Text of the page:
33. Because the Respondent failed to meet her burden of proof, the 2008 assessment must be reduced to the previous year’s level of $12,253,100. That, however, does not end the Board’s inquiry. The Petitioner requested that the 2008 assessment be lowered to $7,000,000. Thus, the Petitioner has the burden of proving that it is entitled to any additional reduction. The Board therefore turns to the Petitioner’s evidence.
34. The Petitioner offered an appraisal performed by Mr. Edison and Mr. Dillman, both certified appraisers. Mr. Edison and Mr. Dillman performed the appraisal according to USPAP guidelines. The effective date of the appraisal is January 1, 2011. Both Mr. Edison and Mr. Dillman contend the appraisal applies to 2008 through 2011. Mr. Edison and Mr. Dillman utilized the cost, income and sales comparison approaches to value. The cost approach and the sales comparison approach both valued the subject property at $7,100,000. The income approach valued the subject property at $6,900,000.
35. The Petitioner’s appraisal is flawed in various ways, but most importantly, the appraisal does not appear to reflect the market for the assessment date in question, March 1, 2008. The information used in the Petitioner’s appraisal is from 2010 and 2011 and is too far removed from the valuation date of January 1, 2007. Further, the valuation date was never even mentioned in the appraisal. Although, Mr. Edison and Mr. Dillman claim that the appraisal incorporates 2008, the appraisal itself contains no such statement. Using income and expense data from 2010 and 2011 and sales from 2009 through 2011 without relating it back to 2008 falls short of what is required. Thus, the Petitioner did not meet its burden to reduce the property to $7,000,000.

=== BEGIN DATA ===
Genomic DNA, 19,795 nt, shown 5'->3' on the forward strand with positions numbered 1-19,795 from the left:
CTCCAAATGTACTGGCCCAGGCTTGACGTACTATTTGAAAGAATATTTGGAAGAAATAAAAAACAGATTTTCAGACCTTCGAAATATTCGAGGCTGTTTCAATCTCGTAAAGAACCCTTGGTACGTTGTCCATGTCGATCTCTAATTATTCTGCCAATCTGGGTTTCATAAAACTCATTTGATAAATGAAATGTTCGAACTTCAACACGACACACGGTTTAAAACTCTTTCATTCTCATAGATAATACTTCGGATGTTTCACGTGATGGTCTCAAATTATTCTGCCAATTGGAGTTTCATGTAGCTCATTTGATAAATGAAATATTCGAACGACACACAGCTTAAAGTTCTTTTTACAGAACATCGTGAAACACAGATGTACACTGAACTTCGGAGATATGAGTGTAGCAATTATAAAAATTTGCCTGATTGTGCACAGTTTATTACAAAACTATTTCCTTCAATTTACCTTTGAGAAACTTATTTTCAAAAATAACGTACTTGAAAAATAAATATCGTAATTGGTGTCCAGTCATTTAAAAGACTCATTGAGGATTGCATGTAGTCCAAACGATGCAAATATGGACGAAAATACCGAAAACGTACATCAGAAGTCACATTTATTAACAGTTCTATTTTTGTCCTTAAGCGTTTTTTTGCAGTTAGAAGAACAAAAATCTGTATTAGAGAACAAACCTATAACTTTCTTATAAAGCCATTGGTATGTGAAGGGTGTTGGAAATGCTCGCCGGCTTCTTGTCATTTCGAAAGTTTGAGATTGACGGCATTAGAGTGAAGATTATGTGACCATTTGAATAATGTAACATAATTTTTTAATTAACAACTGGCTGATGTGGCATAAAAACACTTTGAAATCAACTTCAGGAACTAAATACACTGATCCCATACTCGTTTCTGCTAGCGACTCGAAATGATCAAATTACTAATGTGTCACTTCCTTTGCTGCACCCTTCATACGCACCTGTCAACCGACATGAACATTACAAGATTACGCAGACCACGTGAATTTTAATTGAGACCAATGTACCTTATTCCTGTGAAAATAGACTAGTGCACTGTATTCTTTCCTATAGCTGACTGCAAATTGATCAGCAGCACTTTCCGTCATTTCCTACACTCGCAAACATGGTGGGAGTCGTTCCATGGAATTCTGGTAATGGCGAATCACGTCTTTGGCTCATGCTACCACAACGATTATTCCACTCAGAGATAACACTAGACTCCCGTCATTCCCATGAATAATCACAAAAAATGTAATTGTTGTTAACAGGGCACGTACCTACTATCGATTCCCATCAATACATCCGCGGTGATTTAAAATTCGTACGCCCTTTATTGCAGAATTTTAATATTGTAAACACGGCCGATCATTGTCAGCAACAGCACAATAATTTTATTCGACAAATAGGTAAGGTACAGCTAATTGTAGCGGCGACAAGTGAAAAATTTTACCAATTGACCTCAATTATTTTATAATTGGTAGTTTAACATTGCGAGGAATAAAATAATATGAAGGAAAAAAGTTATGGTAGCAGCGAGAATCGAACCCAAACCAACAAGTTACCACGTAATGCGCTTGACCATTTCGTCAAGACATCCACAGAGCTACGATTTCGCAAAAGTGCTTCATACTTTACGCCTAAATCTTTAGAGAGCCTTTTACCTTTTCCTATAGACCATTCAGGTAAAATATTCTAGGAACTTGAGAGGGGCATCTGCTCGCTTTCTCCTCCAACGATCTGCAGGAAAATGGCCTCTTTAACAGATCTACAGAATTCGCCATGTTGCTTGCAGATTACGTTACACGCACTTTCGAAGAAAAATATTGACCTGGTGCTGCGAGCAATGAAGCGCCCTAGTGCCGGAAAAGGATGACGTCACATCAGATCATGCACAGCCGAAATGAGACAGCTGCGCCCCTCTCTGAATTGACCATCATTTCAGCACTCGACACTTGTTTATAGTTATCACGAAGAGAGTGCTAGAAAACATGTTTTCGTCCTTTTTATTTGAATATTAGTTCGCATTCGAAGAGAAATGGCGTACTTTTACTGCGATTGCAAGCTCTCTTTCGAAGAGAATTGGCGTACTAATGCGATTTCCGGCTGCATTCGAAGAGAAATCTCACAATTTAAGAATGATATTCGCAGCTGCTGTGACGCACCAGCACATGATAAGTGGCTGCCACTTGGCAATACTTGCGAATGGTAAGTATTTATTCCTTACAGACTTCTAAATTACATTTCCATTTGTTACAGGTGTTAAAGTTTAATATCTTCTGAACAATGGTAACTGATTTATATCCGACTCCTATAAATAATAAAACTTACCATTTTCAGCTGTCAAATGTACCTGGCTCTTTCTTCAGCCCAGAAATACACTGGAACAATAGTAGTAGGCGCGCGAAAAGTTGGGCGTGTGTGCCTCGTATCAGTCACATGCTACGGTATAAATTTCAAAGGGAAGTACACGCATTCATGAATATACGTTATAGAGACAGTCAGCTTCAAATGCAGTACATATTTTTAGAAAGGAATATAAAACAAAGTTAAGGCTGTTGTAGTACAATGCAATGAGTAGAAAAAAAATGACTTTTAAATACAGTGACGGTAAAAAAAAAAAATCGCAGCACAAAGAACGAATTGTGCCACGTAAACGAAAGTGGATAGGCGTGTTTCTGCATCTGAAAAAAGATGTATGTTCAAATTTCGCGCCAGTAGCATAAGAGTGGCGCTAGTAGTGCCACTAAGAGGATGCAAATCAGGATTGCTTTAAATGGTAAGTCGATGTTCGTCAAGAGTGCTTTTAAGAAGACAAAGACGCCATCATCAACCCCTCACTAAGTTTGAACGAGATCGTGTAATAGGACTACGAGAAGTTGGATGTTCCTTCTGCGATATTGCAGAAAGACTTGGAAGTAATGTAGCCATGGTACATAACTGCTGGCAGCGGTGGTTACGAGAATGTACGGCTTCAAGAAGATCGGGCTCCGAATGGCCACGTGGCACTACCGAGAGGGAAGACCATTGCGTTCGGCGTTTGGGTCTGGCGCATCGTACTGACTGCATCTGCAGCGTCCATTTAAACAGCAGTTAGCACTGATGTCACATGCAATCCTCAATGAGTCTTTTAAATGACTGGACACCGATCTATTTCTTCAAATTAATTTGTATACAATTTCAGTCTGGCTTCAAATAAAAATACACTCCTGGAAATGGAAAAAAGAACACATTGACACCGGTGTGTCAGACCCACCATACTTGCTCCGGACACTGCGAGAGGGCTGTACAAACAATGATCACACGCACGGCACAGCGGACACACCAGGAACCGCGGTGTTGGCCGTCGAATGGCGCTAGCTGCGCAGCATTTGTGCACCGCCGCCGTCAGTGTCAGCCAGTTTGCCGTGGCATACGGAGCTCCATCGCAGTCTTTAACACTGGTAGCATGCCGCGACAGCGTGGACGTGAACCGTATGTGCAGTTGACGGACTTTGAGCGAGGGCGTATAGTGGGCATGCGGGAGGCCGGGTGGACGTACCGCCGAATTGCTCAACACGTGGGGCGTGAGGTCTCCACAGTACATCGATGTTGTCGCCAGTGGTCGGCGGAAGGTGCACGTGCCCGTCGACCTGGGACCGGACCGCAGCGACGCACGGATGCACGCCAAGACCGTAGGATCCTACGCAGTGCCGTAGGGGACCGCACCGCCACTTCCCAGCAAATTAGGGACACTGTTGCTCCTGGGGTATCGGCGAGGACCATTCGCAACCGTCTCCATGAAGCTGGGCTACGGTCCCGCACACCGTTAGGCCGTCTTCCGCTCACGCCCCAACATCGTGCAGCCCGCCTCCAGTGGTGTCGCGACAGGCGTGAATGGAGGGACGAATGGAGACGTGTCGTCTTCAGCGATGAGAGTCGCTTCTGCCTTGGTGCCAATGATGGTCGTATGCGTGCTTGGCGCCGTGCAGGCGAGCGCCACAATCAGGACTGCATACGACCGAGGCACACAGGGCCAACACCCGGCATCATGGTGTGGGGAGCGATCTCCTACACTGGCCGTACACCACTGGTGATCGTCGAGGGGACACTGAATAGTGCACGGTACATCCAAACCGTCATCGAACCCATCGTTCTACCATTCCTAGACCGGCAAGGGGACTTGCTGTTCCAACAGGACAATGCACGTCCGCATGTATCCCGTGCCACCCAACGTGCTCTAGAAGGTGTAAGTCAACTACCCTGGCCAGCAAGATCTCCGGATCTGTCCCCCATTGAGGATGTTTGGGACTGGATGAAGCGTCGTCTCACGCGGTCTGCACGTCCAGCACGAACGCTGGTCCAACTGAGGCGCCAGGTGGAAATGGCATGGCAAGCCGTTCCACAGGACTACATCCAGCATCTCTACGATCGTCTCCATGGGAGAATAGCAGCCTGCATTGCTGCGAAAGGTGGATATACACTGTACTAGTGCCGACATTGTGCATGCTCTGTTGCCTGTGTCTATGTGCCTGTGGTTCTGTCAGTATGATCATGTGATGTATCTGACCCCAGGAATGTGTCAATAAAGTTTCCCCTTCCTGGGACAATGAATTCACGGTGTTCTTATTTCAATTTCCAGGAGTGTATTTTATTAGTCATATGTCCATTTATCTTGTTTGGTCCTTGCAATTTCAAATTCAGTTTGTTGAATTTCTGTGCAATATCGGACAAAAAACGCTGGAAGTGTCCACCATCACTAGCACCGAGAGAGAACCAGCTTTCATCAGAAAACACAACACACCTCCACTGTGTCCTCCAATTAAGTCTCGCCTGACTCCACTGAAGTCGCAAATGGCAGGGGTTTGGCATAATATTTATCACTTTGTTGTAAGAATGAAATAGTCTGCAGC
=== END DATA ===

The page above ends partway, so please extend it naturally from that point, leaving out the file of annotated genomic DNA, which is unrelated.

36. In a sense, the parties have agreed through their evidence that, whatever the value of the subject property was, it was the same in 2008, 2009, and 2010. Both parties seem to agree that the market was static for this time period. However, for this appeal the valuation date was January 1, 2007. Neither party’s appraisal even mentions this date. And at the hearing, neither appraiser made any attempt to relate his respective value estimate to January 1, 2007. The appraisers only asserted through testimony that their retrospective value estimates applied to 2008 and forward. Because the valuation date in question here is January 1, 2007, neither appraiser offered probative evidence of the subject property’s correct 2008 assessment.
37. In this appeal, neither party offered probative evidence of the value for March 1, 2008, or January 1, 2007. Consequently, because neither the Respondent nor the Petitioner met the burden of proof, the assessment reverts back to the prior year, or March 1, 2007, assessment of $12,253,100. See Ind. Code § 6-1.1-15-17.2(b) (2014).